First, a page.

Transcript of Doorstop, Parliament House
25 March 2014
Search for MH370
Journalist: Minister Truss, can we get an update on Malaysia Airline's search situation? Overnight, the Malaysian Prime Minister held a news conference saying that the search is pretty much over or things have been settled.
Warren Truss: Well, certainly the announcement by the Prime Minister that Malaysia believes that the airport—that the aircraft is lost and that there will be no survivors does move the search to a new phase. It moves it to a stage where we are now investigating an accident, a loss of an aircraft, and some new decisions will be have to be taken now about the direction of future operations.
Malaysia needs to take control under the Chicago Convention of those investigations. Australia stands ready to assist. The search will continue, although unfortunately the weather today is so poor that no aircraft are likely to be able to be engaged. We are concerned about the weather also over the next couple of days, so it may be some time before we can get aircraft back into the search.
I might also add that the sightings yesterday of material that is thought may have some relevance to the search, HMAS Success is in that area but hasn't been able to sight or recover any of those items. So not a lot of progress has been made overnight and unfortunately there will be little capacity to search today and perhaps even into tomorrow.
So essentially it'll be a matter now for the Malaysian Government to request what assistance they may need to undertake the investigation. It is our expectation that a large number of countries will want to be involved in the investigation and that will include Malaysia itself, those countries that had passengers on board the aircraft, particularly the United States, because the aircraft was built in the US, and possibly Britain and other nations that have a particular interest in that part of the search and now also the investigation.
If, in fact, it's determined that there was some kind of intervention, well, then there may also need to be a criminal investigation, and then that would result in activity by the law enforcement officers.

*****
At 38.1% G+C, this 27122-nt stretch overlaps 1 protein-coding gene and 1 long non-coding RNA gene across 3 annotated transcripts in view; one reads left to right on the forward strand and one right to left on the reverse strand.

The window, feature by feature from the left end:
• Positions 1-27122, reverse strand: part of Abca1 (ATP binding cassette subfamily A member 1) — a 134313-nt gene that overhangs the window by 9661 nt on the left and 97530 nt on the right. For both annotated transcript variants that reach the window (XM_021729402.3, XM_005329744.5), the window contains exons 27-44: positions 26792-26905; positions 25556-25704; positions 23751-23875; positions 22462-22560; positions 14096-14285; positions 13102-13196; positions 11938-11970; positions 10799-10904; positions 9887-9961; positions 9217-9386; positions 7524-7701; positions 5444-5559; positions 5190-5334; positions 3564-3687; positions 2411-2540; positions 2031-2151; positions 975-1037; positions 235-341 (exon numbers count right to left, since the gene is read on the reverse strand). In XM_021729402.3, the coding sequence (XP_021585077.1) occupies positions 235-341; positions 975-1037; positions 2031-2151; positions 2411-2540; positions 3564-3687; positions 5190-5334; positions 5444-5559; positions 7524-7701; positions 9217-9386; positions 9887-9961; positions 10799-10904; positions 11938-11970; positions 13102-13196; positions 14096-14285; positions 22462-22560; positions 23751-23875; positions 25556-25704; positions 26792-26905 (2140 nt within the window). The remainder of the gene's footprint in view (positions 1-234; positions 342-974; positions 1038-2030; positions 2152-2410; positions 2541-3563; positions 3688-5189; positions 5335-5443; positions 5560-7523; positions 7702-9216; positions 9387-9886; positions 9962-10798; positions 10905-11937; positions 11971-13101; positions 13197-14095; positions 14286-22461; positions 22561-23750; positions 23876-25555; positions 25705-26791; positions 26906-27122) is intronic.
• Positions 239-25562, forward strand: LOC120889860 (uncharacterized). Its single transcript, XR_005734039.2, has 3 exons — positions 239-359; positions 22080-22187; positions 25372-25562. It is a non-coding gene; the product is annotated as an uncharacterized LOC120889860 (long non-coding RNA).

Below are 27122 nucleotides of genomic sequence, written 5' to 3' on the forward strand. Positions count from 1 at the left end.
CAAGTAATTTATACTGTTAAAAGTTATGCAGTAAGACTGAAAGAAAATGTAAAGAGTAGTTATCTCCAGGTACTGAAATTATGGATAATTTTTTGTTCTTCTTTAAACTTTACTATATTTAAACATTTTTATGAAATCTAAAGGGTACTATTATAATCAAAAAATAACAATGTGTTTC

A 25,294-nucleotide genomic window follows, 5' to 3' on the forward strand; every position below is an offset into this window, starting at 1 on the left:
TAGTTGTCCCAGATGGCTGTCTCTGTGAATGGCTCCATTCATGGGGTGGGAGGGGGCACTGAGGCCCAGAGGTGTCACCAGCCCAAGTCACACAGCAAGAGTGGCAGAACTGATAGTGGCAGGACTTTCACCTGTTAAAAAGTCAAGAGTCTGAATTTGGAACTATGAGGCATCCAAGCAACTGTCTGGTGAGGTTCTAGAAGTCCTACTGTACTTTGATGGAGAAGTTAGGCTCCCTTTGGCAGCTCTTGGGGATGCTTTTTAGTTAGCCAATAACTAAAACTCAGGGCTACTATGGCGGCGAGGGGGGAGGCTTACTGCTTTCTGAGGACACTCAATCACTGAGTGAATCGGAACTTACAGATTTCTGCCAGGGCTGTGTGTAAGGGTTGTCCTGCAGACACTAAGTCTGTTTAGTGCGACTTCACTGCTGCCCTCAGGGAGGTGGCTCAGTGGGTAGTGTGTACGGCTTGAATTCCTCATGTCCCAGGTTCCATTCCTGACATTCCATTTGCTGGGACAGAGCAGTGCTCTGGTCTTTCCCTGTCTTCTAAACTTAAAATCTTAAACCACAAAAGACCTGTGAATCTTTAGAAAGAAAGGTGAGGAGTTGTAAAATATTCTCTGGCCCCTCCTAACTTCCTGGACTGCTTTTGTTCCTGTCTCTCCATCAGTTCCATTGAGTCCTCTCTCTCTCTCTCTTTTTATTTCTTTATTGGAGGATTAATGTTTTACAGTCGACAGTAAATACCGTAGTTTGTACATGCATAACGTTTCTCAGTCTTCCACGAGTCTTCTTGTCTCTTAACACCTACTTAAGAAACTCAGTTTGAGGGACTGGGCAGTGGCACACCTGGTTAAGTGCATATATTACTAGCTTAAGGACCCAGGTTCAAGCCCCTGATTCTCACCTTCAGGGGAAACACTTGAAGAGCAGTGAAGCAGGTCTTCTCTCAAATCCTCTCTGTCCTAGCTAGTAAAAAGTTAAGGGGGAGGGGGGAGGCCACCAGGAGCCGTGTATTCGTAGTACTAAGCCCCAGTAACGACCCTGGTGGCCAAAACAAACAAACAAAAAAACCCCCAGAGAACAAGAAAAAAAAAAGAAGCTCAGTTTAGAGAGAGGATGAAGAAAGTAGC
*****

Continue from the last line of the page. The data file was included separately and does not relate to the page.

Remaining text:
So we're looking now and we'd expect some direction and requests from the Malaysian Government in due course about what action they want to be taken from now on.
Journalist: So what contribution could Australia usefully [audio cuts out]…
Warren Truss:…territorial waters, but within our search and rescue area. So that's why we've had responsibility for the search, but the investigation is the responsibility of the country where the aircraft is flagged.
Journalist: So are you expecting Australia to scale back some of the resources that it's putting into this search?
Warren Truss: Well, not in the short term. Obviously recovery of any kind of debris that may be related to the aircraft will be important for the investigative stage. So it's still important for us to try and find as much of the aircraft as possible. The ideal would be, obviously, to locate as much of the wreckage as possible. Now, that will require sophisticated equipment, some of which we do not have in Australia.
Now, it is also a priority to recover the flight box recorder on the aircraft. Again, we don't believe we will have the technology to be able to work at those depths and to recover the equipment. So we'll need assistance from countries like the US to be able to actually undertake that kind of an operation.
Journalist: How about the families of the Australian victims? Has the Australian Government been keeping in touch with them, or is that something that you've been leaving up to the Malaysians?
Warren Truss: No. There's been, obviously, contact with the Australian families, but certainly there will be a large number of families now that will be keenly interested in further developments, whether the aircraft can be sighted and then whether there are bodies or whether there are personal effects that may be of interest to families.
But look, we are a long way away from that yet. We haven't even recovered a single piece that might be associated with the aircraft. The Malaysian announcement is purely based on the satellite imagery that's available, the calculations about fuel and capacity of the aircraft to stay in the air, so it's really a long, long way away before much can be done by way of physical examination. We've got to recover enough parts or enough pieces of the aircraft or identify where it's resting before much constructive can happen.
Journalist: But this is the most definitive announcement from the Malaysians on this issue.
Warren Truss: Well, the announcement is, indeed, a very significant one. It's not the news that the families will have wanted to hear and our real sympathies are with the families of those who've lost loved ones on board. This is an announcement by the Malaysians who have ultimate responsibility in this matter that they no longer believe that it's likely that there will be any survivors and that the aircraft has been lost in the Southern Ocean.
Journalist: Alright. Thanks, Minister.